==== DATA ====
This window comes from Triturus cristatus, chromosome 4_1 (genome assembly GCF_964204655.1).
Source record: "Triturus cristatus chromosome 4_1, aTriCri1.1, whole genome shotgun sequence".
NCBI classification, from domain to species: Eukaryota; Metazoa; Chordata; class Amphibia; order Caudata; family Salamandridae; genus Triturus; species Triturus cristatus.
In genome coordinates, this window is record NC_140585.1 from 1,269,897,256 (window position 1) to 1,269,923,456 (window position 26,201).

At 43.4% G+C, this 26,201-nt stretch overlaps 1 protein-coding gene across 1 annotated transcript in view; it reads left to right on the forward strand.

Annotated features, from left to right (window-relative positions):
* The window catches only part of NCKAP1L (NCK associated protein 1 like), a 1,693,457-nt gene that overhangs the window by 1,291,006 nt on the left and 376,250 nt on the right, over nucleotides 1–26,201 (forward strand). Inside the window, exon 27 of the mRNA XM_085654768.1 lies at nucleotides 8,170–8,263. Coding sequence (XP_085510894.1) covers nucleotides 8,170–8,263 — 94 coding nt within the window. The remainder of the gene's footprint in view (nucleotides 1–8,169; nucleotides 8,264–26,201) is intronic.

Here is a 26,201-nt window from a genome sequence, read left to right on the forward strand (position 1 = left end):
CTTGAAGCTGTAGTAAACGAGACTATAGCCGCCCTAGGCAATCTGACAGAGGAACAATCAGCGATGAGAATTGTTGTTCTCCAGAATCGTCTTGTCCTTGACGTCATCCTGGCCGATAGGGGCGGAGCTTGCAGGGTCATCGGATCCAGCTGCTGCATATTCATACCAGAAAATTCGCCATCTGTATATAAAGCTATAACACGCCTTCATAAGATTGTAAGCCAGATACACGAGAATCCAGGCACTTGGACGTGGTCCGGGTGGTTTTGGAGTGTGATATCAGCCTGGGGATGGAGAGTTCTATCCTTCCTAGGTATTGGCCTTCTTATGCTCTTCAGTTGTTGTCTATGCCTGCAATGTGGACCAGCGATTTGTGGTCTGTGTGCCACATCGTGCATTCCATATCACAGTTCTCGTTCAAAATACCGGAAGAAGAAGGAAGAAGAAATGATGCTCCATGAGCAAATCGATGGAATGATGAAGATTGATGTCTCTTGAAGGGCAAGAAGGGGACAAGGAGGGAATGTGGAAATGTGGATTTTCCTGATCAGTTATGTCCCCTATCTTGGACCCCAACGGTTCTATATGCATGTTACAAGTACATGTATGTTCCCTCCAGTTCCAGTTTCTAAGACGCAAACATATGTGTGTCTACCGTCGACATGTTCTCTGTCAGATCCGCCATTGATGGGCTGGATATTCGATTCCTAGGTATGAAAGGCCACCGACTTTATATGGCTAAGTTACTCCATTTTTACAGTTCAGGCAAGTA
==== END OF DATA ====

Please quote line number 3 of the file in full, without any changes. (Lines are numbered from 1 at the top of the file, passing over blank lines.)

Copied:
NCBI classification, from domain to species: Eukaryota; Metazoa; Chordata; class Amphibia; order Caudata; family Salamandridae; genus Triturus; species Triturus cristatus.